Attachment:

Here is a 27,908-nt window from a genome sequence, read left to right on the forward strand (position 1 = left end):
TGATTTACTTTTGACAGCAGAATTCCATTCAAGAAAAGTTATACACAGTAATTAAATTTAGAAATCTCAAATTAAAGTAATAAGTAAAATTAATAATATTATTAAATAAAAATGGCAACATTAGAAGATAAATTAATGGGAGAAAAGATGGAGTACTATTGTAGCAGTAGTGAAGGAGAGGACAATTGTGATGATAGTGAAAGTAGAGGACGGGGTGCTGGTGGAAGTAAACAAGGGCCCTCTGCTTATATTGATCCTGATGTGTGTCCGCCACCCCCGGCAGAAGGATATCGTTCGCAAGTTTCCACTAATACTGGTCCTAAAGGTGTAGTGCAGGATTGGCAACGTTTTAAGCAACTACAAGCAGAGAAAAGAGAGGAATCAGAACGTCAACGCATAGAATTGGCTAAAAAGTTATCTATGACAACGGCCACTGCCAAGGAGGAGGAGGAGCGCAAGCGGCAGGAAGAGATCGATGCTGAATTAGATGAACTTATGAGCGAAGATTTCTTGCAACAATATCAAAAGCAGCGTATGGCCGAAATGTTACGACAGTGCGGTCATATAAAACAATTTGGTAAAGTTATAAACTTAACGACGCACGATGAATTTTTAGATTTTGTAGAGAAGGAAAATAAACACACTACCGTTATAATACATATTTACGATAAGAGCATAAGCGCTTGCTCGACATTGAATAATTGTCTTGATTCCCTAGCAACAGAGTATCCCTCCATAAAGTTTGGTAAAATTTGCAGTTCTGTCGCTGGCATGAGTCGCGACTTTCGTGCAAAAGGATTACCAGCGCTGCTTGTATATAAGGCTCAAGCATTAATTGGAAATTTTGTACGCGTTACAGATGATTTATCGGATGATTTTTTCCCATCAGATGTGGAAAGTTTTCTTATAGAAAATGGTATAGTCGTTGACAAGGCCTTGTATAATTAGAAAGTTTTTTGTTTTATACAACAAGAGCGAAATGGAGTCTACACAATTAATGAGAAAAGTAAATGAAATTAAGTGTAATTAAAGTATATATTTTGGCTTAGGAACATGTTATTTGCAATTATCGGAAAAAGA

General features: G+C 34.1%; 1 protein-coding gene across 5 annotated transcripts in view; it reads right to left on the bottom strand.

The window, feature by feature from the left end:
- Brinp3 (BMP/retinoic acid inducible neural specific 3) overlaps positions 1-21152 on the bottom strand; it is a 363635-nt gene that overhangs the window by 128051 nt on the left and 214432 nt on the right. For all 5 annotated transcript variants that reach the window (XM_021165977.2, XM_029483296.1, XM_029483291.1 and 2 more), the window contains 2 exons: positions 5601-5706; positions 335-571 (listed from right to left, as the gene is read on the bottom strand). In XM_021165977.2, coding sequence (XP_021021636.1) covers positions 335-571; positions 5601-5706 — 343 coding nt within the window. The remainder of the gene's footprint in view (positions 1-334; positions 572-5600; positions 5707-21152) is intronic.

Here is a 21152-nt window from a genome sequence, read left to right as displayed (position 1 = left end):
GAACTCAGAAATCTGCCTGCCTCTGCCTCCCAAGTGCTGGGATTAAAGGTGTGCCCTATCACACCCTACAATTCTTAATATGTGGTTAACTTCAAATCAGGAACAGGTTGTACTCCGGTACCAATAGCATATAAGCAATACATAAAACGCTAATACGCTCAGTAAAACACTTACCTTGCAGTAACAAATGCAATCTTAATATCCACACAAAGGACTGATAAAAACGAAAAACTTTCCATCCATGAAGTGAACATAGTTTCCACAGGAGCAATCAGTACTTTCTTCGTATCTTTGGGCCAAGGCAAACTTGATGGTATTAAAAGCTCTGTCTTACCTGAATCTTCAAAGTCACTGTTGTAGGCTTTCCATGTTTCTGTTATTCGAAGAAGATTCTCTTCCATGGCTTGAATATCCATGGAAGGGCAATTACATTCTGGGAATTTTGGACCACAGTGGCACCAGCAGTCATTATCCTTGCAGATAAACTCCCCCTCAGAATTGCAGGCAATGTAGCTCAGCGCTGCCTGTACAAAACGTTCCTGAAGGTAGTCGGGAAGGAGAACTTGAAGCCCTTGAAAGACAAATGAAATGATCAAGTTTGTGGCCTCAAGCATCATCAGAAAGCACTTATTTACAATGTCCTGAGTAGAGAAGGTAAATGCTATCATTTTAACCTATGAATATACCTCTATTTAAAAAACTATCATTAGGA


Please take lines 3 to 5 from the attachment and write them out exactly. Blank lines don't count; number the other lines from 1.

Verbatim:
General features: G+C 34.1%; 1 protein-coding gene across 5 annotated transcripts in view; it reads right to left on the bottom strand.

The window, feature by feature from the left end:
- Brinp3 (BMP/retinoic acid inducible neural specific 3) overlaps positions 1-21152 on the bottom strand; it is a 363635-nt gene that overhangs the window by 128051 nt on the left and 214432 nt on the right. For all 5 annotated transcript variants that reach the window (XM_021165977.2, XM_029483296.1, XM_029483291.1 and 2 more), the window contains 2 exons: positions 5601-5706; positions 335-571 (listed from right to left, as the gene is read on the bottom strand). In XM_021165977.2, coding sequence (XP_021021636.1) covers positions 335-571; positions 5601-5706 — 343 coding nt within the window. The remainder of the gene's footprint in view (positions 1-334; positions 572-5600; positions 5707-21152) is intronic.